Everyday Innovations

Have you ever wondered how black lights, or mirrors work? This collection of articles will explain the workings of some of the most common inventions and innovations you come into contact with everyday.

Learn More

Who invented the toilet? While we wish it were so, it wasn't Thomas Crapper. Surprisingly, toilet design hasn't changed much since the first "water closet" patent in the 1500s.

By Kathryn Whitbourne & Jesslyn Shields

You can find porta-potties at festivals, construction sites and concerts across the planet – but how do they work? Get a closer (non-messy) look here.

When you think of sports drinks, chances are Gatorade comes to mind. But was it the first one? Or just the beneficiary of clever marketing?

By Becky Striepe

Advertisement

Behold the humble spork! Made of the cheapest plastic and seen mostly at public school cafeterias and fast food chains, it doesn't have an inspiring pedigree. But it's been around for a long time.

By Laurie L. Dove

Next Thanksgiving when you find yourself sleeping on Aunt Martha's pullout sofa, it might cheer you up to know that the convertible bed has a long, illustrious history.

By Laurie L. Dove

If you don’t know what tinnovation is, prepare to be amazed. These photos feature neat hacks that turn mere Altoid tins into utility items and art.

Better than buttons? Maybe. Less time-consuming than laces? Definitely. As far as fastening mechanisms go, the zipper is a work of art. Learn exactly what makes up a zipper and how it all fits together so perfectly.

By Tom Harris

Advertisement

Researchers are constantly developing fabrics that can help keep you cool, whether you're working out or trying to get a good night's sleep. But how do they work, and which are the best ones?

By Carrie Whitney, Ph.D.

Many items enjoyed by people of all abilities were originally designed to help people with disabilities. Here are some inventions you may use every day that were originally for the disabled community.

By Alia Hoyt

Pet microchips are supposed to ensure recovery of your lost animal. But these chips have received as much opposition as they have praise. Find out when the devices work and when they fail.

By Jane McGrath

It's technical name is sphygmomanometer and it takes your blood pressure. But how does it do that?

Advertisement

There was once no cure for blindness, but artificial vision systems implanted directly on the retina may restore sight. Is a silicon microchip the answer to combating retinal disease?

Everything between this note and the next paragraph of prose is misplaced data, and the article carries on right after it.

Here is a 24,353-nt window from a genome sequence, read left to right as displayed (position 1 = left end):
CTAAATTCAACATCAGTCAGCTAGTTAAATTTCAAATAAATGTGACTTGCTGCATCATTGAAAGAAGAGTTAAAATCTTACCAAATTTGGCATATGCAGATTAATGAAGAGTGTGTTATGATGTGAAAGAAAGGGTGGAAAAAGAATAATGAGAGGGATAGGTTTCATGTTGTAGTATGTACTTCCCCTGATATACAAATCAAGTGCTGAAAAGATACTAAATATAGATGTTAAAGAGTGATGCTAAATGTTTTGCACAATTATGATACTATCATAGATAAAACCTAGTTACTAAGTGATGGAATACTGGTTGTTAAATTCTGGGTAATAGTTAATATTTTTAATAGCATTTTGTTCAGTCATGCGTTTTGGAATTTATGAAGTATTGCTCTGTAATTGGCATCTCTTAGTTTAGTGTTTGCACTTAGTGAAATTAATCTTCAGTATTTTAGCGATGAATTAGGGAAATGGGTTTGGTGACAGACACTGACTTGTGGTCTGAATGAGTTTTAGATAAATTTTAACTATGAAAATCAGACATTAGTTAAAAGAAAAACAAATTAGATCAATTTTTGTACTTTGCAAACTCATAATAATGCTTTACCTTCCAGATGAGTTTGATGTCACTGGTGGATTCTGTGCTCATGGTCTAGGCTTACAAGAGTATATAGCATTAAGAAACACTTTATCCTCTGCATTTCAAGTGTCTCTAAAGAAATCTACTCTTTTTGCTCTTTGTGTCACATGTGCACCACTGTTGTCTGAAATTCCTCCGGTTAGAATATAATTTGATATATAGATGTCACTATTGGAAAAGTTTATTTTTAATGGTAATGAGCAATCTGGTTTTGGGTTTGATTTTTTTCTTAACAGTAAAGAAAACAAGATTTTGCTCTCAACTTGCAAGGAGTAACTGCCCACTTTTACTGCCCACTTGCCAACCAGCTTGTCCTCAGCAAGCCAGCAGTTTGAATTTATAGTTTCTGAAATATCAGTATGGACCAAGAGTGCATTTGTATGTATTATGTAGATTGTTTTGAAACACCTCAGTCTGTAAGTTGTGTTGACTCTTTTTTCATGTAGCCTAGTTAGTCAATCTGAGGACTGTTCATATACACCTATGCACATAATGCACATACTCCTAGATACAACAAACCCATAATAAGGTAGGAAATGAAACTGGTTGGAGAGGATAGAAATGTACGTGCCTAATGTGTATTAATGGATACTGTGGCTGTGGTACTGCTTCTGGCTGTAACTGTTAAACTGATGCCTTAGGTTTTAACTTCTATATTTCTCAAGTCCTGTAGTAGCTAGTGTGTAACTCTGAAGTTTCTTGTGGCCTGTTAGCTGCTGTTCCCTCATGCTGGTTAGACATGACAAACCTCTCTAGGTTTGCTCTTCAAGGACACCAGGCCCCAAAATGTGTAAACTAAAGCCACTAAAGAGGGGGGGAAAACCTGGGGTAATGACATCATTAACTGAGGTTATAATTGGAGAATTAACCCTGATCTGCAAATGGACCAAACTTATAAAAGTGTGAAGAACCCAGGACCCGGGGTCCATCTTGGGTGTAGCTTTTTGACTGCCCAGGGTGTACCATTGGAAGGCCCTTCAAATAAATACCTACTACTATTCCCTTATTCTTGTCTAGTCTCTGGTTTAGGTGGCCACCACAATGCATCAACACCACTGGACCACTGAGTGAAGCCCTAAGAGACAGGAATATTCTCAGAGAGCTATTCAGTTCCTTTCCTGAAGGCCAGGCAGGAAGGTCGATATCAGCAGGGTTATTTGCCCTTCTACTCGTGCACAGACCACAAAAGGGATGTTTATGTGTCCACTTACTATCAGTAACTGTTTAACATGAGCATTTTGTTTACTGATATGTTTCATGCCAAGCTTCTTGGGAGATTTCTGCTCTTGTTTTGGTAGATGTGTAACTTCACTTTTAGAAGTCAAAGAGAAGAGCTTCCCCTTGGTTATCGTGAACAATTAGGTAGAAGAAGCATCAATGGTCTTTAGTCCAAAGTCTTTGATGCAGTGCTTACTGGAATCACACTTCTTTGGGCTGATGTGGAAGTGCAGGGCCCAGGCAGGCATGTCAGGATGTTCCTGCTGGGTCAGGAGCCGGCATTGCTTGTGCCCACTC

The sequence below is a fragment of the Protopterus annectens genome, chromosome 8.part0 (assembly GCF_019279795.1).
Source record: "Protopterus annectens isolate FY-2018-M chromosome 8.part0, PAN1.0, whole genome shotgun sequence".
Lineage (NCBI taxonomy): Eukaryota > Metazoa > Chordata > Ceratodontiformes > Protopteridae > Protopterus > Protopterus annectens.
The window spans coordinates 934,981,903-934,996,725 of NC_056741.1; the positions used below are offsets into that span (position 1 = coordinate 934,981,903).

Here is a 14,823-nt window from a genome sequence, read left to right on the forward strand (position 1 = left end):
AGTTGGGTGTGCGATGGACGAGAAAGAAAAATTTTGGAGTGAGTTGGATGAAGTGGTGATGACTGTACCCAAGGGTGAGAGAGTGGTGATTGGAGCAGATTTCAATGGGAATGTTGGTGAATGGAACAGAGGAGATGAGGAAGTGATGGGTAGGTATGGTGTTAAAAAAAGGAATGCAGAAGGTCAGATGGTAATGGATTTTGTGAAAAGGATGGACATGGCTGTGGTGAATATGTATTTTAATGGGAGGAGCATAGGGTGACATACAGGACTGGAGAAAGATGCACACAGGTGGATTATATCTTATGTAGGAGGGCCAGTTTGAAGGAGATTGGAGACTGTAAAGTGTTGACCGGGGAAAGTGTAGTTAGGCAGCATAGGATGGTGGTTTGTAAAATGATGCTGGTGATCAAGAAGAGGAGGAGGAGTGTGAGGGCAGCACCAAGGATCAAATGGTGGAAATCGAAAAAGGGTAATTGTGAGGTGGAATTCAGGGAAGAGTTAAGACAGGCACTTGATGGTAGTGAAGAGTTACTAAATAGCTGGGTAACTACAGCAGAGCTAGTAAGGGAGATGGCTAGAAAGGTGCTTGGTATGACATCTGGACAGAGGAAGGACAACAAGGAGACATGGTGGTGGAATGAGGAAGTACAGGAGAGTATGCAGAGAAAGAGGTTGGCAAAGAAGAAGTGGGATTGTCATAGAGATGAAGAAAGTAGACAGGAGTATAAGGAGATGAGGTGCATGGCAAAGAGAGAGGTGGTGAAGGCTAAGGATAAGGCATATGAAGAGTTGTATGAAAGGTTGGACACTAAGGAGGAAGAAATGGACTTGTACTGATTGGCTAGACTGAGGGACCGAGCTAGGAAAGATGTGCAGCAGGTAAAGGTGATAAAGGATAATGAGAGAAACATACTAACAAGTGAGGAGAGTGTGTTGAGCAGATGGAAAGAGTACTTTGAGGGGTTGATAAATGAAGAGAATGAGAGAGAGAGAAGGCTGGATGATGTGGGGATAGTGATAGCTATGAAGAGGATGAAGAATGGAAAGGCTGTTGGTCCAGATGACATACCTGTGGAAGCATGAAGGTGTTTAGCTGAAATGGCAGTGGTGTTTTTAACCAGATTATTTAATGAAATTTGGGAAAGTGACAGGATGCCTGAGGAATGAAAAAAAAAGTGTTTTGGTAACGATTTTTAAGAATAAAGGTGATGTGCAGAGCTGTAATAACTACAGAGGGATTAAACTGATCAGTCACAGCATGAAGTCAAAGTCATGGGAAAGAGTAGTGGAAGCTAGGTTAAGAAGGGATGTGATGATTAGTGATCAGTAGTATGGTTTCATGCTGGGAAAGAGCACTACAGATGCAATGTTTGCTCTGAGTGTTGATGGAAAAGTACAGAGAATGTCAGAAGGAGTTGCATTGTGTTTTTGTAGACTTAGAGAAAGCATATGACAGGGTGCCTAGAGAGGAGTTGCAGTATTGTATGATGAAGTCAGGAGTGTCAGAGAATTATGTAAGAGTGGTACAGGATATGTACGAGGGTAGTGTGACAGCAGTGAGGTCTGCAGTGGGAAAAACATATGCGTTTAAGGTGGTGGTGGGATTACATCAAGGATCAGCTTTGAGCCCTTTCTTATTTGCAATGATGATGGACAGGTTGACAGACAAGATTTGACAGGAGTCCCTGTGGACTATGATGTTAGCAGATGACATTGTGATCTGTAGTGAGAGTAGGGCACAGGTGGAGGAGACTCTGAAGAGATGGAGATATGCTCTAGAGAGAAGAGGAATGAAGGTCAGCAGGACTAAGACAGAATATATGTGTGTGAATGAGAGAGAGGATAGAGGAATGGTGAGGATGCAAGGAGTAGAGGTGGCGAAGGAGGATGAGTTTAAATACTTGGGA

By Kevin Bonsor

Eyeglasses are one of the most common sights in the world. Learn what goes into creating the lenses and how to read an eyeglass prescription.

By Bob Broten

Dissolvable stitches are a convenient medical marvel. How long does it take for stitches to dissolve?

In the past few years, tooth-whitening has exploded as the physical upgrade of choice. Unlike nose jobs and chin tucks, just about anybody can afford to try this at home. Learn about different whitening techniques and how they work, and decide if you should give it a try.

By Dr. Jerry Gordon

Advertisement

Breast implants are becoming a popular high school graduation present for parents in the U.S. to give their teens. Learn all about breast implants and the surgical process of augmentation.

By Robert Valdes

Whether you're hitting the surf or the slopes or just spending a day on the lake, sunglasses are a must-have accessory. Find out if the $10 sunglasses are as good as the high-cost ones.

By Jeff Tyson

On July 2, 2001, heart failure patients gained new hope, as surgeons performed the first artificial heart transplant in nearly two decades. The AbioCor Implantable Replacement Heart is the first completely self-contained artificial heart and is expected to at least double the life expectancy of patients.

By Kevin Bonsor

You see light sticks everywhere during the holidays – especially Halloween. Have you ever wondered why these cool light sources glow? What's happening when you crack one? Take a look inside a light stick.

By Tom Harris

Advertisement

They dispense everything from hairspray to cleaning products to whipped cream. Without them, you'd be doing a whole lot of pumping.

By Tom Harris

Before digital cameras, you needed instant film to get instant pictures. With instant-film photography, you can watch the image slowly come together in a matter of minutes. While it seems like magic, the process relies on elements of science. Find ou

By Tom Harris

Black lights look like normal lights, but they do something completely different. Switch one on, and fingernails, laundry detergent, highlighters, money and teeth will glow in the dark. Find out what why.

By Tom Harris

For such a pedestrian item, mirrors resonate deeply in the human psyche. They represent truth and illusion at the same time, and this dichotomy has shown up in literature time and again.

By Gallagher Flinn

Advertisement

A burn injury is one of the most devastating things a body can endure, and until recently, a serious third-degree burn meant certain death. Skin grown in a lab (yes, you read that right) improves the odds.

By Molly Edmonds

They're instantly recognizable — mostly for their color. We're talking about yellow legal pads. So who decided they'd be yellow, anyway?

By Meg Sparwath